Vitamin B Complex: Do You Have What It Takes?
July 12, 2020
A group of vitamins known as the B complex are some of the most essential vitamins to our daily functioning, and are found in (or added to) a wide variety of common foods. Yet some of the latest research suggests that up to 40% of American adults are deficient in these critical nutrients.
The term B complex includes eight B vitamins: B-1, B-2, B-3, B-5, B-6, B-7, B-9, and B-12. Each one plays a different role in our overall health and functioning, and some have a complementary relationship with each other. Being deficient in any of the B complex vitamins can cause problems, especially if you have insufficient levels of more than one or two of them.
Various forms of vitamin B deficiency can result in:
- Depression and mood changes
- Nerve and muscle dysfunction
- Decreased energy levels
- Memory problems, including greater risk of dementia in older adults
- Developmental delays in infants and children
- Slow wound healing or easy bruising
These symptoms are all directly related to the way that our bodies utilize B complex vitamins. Without sufficient levels of vitamin B in your blood, almost every major organ system will suffer the effects. That’s why it’s vital for us to make sure that we’re getting enough B complex vitamins, either through diet or high-quality supplements, to keep our bodies functioning at an optimal level.
Vitamin B-1, also known as thiamine, helps convert the foods we eat into glucose—our body’s main source of energy. Thiamine also boosts immune function. Vitamin B-6 has an essential role in hormone production throughout the body. Along with B-12, B-6 is further responsible for the production of mood-regulating chemicals like dopamine, serotonin, and norepinephrine.
Vitamin B-12 has an important protective function within the nervous system, shielding nerves from harm and regulating the signals that travel along the cranial, spinal, and peripheral nerves. B-12 also produces the essential fatty acids necessary for proper nerve function.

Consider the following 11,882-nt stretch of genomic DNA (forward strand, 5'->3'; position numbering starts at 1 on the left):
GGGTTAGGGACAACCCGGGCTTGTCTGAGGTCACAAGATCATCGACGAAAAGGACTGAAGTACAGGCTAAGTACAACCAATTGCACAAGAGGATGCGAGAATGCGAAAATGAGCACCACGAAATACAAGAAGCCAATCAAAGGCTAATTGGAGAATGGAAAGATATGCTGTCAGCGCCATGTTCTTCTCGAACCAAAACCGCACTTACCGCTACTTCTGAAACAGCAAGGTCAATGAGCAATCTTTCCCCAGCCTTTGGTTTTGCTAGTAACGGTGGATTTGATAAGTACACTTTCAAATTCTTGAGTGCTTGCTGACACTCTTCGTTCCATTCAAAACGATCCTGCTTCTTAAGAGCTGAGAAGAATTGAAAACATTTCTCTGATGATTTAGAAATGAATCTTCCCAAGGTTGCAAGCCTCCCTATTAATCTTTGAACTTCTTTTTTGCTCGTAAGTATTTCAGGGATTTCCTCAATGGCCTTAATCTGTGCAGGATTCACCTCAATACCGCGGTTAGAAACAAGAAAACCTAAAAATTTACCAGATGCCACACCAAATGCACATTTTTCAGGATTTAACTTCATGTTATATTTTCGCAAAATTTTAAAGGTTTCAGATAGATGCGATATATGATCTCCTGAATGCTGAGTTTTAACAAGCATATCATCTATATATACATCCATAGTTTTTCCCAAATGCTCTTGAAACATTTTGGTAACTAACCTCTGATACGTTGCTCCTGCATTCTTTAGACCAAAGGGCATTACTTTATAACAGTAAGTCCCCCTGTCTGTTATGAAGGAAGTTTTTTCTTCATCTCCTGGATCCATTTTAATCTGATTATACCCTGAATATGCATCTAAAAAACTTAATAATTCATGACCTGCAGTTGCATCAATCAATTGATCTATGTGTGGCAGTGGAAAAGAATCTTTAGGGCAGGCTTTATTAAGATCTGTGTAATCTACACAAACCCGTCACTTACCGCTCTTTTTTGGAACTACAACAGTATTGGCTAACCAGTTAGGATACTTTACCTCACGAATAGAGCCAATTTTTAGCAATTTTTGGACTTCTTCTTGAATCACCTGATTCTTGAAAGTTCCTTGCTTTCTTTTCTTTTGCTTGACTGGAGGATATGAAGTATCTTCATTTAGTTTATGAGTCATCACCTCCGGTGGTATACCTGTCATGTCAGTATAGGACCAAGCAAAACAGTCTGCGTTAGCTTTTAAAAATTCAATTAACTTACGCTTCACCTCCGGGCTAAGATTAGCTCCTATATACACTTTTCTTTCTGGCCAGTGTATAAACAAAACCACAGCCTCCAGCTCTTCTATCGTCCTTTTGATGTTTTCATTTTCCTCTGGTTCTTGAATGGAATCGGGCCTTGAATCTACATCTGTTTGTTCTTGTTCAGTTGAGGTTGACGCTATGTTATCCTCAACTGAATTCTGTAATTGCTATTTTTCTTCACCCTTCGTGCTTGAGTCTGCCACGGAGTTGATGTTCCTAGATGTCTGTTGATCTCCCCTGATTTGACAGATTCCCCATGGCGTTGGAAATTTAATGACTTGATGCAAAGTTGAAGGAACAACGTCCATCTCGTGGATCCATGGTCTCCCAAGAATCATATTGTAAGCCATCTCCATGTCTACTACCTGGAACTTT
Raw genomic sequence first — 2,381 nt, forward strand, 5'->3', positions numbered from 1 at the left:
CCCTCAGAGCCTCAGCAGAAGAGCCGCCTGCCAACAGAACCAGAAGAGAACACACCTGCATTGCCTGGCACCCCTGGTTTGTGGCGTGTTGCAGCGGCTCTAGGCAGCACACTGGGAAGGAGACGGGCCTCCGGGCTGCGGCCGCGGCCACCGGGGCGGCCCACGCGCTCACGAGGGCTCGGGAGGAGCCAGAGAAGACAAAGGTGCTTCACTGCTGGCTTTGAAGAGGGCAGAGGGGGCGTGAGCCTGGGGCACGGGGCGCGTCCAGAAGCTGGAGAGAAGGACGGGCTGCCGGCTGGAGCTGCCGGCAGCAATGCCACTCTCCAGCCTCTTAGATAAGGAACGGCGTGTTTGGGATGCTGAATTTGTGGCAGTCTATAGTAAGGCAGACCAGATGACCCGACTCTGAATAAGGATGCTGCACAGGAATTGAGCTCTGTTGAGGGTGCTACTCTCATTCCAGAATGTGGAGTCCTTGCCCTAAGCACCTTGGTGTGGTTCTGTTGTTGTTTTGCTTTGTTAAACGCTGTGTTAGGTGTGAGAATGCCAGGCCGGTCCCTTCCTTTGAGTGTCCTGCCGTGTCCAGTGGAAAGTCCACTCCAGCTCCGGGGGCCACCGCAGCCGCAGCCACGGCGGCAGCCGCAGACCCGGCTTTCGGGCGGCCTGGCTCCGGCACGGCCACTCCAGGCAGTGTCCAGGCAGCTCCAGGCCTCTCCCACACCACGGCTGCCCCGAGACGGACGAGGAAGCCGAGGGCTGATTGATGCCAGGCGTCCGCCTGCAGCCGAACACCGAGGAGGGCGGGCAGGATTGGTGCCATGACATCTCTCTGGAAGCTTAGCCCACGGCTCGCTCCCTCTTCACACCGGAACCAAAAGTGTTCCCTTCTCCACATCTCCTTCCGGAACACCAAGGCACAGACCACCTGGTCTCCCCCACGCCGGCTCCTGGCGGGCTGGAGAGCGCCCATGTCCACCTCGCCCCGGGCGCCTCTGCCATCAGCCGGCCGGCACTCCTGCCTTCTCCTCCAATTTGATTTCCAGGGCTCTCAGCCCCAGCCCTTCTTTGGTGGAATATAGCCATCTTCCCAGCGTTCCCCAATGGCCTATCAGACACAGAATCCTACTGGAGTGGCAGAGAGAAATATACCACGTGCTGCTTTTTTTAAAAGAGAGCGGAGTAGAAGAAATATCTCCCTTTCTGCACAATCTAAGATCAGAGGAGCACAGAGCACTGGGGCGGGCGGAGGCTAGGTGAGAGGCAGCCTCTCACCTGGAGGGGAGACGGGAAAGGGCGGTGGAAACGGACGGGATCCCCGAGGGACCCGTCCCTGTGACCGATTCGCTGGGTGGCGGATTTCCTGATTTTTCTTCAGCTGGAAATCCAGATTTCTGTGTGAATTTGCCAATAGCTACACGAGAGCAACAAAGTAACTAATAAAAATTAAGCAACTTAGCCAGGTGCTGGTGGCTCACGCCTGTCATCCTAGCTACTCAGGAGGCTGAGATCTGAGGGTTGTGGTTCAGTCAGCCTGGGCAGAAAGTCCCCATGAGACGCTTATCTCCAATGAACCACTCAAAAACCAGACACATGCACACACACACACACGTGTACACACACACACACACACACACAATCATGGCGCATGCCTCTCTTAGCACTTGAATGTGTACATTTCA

Niacin (vitamin B-3) is highly effective at lowering “bad” LDL cholesterol and raising “good” HDL cholesterol, which not only helps to prevent heart disease but may help to preserve cognitive and neurological function in senior citizens.
Along with converting food to glucose, vitamin B-6 allows glycogen stored in our muscles to be released during exercise. Lack of B-6 can make it difficult to maintain muscle mass, to the point that balance and coordination can be affected. In young children, these issues can manifest as developmental delays.
And … a bonus?
Some research suggests that an optimal daily intake of B complex vitamins may act as a natural mosquito repellent—a significant benefit in the South during the summer! While this effect is somewhat theoretical and not yet fully understood, the current hypothesis is that these vitamins change our natural pheromones in a way that makes us smell less appealing to pests like mosquitoes. B complex vitamins, at the very least, present a much safer, more natural option than typical commercial insect sprays.
Regardless, there’s no harm in making sure your daily intake of B complex vitamins is adequate, and the potential benefits are immense. If you suspect you may be deficient in any of these vitamins, a simple blood test can offer an answer, and a high-quality B complex supplement can have you feeling and functioning much better in a short time.
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